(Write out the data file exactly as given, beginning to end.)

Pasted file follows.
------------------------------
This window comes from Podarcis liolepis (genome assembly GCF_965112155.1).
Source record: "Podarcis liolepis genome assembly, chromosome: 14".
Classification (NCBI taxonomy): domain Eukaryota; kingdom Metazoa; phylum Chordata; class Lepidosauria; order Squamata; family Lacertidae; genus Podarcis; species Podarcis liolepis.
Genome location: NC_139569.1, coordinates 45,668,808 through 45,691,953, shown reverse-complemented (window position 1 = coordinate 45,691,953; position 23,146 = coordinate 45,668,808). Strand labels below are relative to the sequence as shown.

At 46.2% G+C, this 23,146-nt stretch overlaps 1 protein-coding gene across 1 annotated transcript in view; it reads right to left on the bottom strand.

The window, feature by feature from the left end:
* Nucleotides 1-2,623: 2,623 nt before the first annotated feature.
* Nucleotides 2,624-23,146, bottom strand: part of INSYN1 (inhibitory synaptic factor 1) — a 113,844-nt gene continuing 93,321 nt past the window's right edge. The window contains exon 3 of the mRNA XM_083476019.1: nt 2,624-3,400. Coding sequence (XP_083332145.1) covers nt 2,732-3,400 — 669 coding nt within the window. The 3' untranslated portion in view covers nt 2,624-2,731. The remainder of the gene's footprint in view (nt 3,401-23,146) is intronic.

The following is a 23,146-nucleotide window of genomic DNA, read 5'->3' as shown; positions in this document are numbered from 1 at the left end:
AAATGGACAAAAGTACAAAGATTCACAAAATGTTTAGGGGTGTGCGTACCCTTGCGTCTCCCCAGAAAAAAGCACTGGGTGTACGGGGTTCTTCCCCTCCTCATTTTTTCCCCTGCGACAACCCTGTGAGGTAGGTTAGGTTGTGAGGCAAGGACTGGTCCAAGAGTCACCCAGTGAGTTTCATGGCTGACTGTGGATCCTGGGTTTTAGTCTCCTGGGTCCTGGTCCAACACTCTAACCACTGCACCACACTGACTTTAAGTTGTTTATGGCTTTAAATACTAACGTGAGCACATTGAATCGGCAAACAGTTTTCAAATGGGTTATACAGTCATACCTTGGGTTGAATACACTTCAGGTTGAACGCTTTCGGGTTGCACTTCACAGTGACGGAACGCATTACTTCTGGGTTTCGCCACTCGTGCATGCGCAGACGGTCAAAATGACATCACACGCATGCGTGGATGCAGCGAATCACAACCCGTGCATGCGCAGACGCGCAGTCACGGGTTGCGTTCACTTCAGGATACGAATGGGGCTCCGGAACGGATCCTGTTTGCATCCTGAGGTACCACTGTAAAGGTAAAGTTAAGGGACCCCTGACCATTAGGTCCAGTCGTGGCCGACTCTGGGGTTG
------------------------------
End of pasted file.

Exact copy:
This window comes from Podarcis liolepis (genome assembly GCF_965112155.1).
Source record: "Podarcis liolepis genome assembly, chromosome: 14".
Classification (NCBI taxonomy): domain Eukaryota; kingdom Metazoa; phylum Chordata; class Lepidosauria; order Squamata; family Lacertidae; genus Podarcis; species Podarcis liolepis.
Genome location: NC_139569.1, coordinates 45,668,808 through 45,691,953, shown reverse-complemented (window position 1 = coordinate 45,691,953; position 23,146 = coordinate 45,668,808). Strand labels below are relative to the sequence as shown.

At 46.2% G+C, this 23,146-nt stretch overlaps 1 protein-coding gene across 1 annotated transcript in view; it reads right to left on the bottom strand.

The window, feature by feature from the left end:
* Nucleotides 1-2,623: 2,623 nt before the first annotated feature.
* Nucleotides 2,624-23,146, bottom strand: part of INSYN1 (inhibitory synaptic factor 1) — a 113,844-nt gene continuing 93,321 nt past the window's right edge. The window contains exon 3 of the mRNA XM_083476019.1: nt 2,624-3,400. Coding sequence (XP_083332145.1) covers nt 2,732-3,400 — 669 coding nt within the window. The 3' untranslated portion in view covers nt 2,624-2,731. The remainder of the gene's footprint in view (nt 3,401-23,146) is intronic.

The following is a 23,146-nucleotide window of genomic DNA, read 5'->3' as shown; positions in this document are numbered from 1 at the left end:
AAATGGACAAAAGTACAAAGATTCACAAAATGTTTAGGGGTGTGCGTACCCTTGCGTCTCCCCAGAAAAAAGCACTGGGTGTACGGGGTTCTTCCCCTCCTCATTTTTTCCCCTGCGACAACCCTGTGAGGTAGGTTAGGTTGTGAGGCAAGGACTGGTCCAAGAGTCACCCAGTGAGTTTCATGGCTGACTGTGGATCCTGGGTTTTAGTCTCCTGGGTCCTGGTCCAACACTCTAACCACTGCACCACACTGACTTTAAGTTGTTTATGGCTTTAAATACTAACGTGAGCACATTGAATCGGCAAACAGTTTTCAAATGGGTTATACAGTCATACCTTGGGTTGAATACACTTCAGGTTGAACGCTTTCGGGTTGCACTTCACAGTGACGGAACGCATTACTTCTGGGTTTCGCCACTCGTGCATGCGCAGACGGTCAAAATGACATCACACGCATGCGTGGATGCAGCGAATCACAACCCGTGCATGCGCAGACGCGCAGTCACGGGTTGCGTTCACTTCAGGATACGAATGGGGCTCCGGAACGGATCCTGTTTGCATCCTGAGGTACCACTGTAAAGGTAAAGTTAAGGGACCCCTGACCATTAGGTCCAGTCGTGGCCGACTCTGGGGTTG